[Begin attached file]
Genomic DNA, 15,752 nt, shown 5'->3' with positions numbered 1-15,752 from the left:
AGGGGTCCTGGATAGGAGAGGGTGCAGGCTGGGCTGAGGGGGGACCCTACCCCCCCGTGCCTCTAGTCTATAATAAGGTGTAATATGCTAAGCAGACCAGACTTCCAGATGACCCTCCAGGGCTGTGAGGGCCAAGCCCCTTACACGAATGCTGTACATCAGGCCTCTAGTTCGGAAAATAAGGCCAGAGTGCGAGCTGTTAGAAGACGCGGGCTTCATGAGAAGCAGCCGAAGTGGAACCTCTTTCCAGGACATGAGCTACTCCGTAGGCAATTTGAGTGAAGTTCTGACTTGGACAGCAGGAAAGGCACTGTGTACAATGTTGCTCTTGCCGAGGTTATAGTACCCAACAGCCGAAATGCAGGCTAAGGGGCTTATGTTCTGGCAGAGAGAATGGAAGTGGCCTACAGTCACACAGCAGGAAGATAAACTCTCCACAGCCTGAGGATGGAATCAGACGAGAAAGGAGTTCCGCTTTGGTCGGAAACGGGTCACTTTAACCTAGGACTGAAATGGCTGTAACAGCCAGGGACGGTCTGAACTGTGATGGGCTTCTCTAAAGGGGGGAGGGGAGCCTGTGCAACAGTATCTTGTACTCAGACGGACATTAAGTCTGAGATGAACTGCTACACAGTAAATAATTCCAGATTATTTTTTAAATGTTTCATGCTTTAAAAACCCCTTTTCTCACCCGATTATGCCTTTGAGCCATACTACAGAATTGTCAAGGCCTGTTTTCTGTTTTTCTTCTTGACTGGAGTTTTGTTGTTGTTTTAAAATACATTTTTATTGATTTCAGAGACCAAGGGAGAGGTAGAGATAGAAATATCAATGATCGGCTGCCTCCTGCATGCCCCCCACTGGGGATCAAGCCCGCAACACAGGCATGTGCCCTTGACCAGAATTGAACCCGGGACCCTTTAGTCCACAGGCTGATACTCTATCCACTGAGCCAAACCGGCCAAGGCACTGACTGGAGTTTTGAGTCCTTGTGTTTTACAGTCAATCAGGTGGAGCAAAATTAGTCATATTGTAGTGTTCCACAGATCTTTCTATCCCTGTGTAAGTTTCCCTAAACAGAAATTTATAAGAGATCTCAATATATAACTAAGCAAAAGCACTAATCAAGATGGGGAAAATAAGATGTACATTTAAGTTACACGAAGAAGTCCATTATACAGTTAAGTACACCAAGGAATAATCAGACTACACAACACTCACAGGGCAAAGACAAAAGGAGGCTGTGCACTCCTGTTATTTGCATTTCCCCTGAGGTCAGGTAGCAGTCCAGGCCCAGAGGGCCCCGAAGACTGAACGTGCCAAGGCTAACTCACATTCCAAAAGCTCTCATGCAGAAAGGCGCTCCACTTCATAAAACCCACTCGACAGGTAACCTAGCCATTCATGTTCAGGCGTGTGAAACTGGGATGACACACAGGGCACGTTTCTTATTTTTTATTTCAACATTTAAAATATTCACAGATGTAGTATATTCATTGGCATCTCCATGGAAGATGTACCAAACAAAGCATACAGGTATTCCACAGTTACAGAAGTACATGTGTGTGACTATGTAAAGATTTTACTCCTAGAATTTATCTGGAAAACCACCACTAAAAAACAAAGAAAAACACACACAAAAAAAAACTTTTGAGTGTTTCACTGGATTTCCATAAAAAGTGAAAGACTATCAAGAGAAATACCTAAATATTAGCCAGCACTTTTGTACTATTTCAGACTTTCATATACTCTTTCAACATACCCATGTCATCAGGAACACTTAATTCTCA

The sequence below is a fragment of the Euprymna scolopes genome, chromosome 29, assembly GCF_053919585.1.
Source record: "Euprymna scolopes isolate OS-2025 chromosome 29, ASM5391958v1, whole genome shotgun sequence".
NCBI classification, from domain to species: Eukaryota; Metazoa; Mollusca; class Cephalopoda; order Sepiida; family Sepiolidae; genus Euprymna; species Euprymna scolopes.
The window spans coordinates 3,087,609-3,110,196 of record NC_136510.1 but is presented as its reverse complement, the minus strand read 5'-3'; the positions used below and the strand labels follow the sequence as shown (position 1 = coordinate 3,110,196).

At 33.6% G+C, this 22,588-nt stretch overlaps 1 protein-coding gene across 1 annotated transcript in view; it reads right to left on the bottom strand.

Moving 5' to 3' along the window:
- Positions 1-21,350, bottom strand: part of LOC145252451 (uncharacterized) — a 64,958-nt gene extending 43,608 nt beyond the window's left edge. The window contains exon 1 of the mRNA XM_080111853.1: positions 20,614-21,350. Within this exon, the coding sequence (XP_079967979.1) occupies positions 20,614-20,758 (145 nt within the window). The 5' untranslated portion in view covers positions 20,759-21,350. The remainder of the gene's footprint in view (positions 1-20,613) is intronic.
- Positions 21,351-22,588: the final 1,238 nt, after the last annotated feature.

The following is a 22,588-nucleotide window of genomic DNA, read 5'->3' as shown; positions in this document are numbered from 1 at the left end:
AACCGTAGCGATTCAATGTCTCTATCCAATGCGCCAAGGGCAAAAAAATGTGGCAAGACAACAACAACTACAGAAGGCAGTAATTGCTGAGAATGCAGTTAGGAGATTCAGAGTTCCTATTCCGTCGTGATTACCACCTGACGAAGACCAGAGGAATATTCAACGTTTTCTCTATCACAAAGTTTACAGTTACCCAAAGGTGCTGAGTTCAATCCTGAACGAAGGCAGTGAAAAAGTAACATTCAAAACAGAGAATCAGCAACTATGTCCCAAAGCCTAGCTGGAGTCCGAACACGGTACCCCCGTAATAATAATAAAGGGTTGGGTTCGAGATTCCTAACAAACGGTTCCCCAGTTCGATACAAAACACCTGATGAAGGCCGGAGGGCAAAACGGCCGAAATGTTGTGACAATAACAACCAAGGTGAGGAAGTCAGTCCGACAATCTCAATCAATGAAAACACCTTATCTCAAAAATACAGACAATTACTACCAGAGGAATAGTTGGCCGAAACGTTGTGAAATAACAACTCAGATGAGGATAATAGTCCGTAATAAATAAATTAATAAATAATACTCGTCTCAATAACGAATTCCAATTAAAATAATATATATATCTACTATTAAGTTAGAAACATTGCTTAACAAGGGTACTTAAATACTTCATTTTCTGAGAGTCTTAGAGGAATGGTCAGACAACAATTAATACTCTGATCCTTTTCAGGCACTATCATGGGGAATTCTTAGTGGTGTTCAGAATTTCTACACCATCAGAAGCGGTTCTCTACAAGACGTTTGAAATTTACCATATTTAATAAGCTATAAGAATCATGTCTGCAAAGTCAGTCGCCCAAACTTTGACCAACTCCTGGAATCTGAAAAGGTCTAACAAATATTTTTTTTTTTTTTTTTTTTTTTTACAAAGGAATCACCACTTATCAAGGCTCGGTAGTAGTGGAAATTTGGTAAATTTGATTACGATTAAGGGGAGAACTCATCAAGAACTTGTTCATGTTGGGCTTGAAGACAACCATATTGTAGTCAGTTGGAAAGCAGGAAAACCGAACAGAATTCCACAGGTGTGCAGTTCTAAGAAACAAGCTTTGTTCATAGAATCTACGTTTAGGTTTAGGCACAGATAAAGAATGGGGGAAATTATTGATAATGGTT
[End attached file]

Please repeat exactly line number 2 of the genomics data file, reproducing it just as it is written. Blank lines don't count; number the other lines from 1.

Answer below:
AGGGGTCCTGGATAGGAGAGGGTGCAGGCTGGGCTGAGGGGGGACCCTACCCCCCCGTGCCTCTAGTCTATAATAAGGTGTAATATGCTAAGCAGACCAGACTTCCAGATGACCCTCCAGGGCTGTGAGGGCCAAGCCCCTTACACGAATGCTGTACATCAGGCCTCTAGTTCGGAAAATAAGGCCAGAGTGCGAGCTGTTAGAAGACGCGGGCTTCATGAGAAGCAGCCGAAGTGGAACCTCTTTCCAGGACATGAGCTACTCCGTAGGCAATTTGAGTGAAGTTCTGACTTGGACAGCAGGAAAGGCACTGTGTACAATGTTGCTCTTGCCGAGGTTATAGTACCCAACAGCCGAAATGCAGGCTAAGGGGCTTATGTTCTGGCAGAGAGAATGGAAGTGGCCTACAGTCACACAGCAGGAAGATAAACTCTCCACAGCCTGAGGATGGAATCAGACGAGAAAGGAGTTCCGCTTTGGTCGGAAACGGGTCACTTTAACCTAGGACTGAAATGGCTGTAACAGCCAGGGACGGTCTGAACTGTGATGGGCTTCTCTAAAGGGGGGAGGGGAGCCTGTGCAACAGTATCTTGTACTCAGACGGACATTAAGTCTGAGATGAACTGCTACACAGTAAATAATTCCAGATTATTTTTTAAATGTTTCATGCTTTAAAAACCCCTTTTCTCACCCGATTATGCCTTTGAGCCATACTACAGAATTGTCAAGGCCTGTTTTCTGTTTTTCTTCTTGACTGGAGTTTTGTTGTTGTTTTAAAATACATTTTTATTGATTTCAGAGACCAAGGGAGAGGTAGAGATAGAAATATCAATGATCGGCTGCCTCCTGCATGCCCCCCACTGGGGATCAAGCCCGCAACACAGGCATGTGCCCTTGACCAGAATTGAACCCGGGACCCTTTAGTCCACAGGCTGATACTCTATCCACTGAGCCAAACCGGCCAAGGCACTGACTGGAGTTTTGAGTCCTTGTGTTTTACAGTCAATCAGGTGGAGCAAAATTAGTCATATTGTAGTGTTCCACAGATCTTTCTATCCCTGTGTAAGTTTCCCTAAACAGAAATTTATAAGAGATCTCAATATATAACTAAGCAAAAGCACTAATCAAGATGGGGAAAATAAGATGTACATTTAAGTTACACGAAGAAGTCCATTATACAGTTAAGTACACCAAGGAATAATCAGACTACACAACACTCACAGGGCAAAGACAAAAGGAGGCTGTGCACTCCTGTTATTTGCATTTCCCCTGAGGTCAGGTAGCAGTCCAGGCCCAGAGGGCCCCGAAGACTGAACGTGCCAAGGCTAACTCACATTCCAAAAGCTCTCATGCAGAAAGGCGCTCCACTTCATAAAACCCACTCGACAGGTAACCTAGCCATTCATGTTCAGGCGTGTGAAACTGGGATGACACACAGGGCACGTTTCTTATTTTTTATTTCAACATTTAAAATATTCACAGATGTAGTATATTCATTGGCATCTCCATGGAAGATGTACCAAACAAAGCATACAGGTATTCCACAGTTACAGAAGTACATGTGTGTGACTATGTAAAGATTTTACTCCTAGAATTTATCTGGAAAACCACCACTAAAAAACAAAGAAAAACACACACAAAAAAAAACTTTTGAGTGTTTCACTGGATTTCCATAAAAAGTGAAAGACTATCAAGAGAAATACCTAAATATTAGCCAGCACTTTTGTACTATTTCAGACTTTCATATACTCTTTCAACATACCCATGTCATCAGGAACACTTAATTCTCA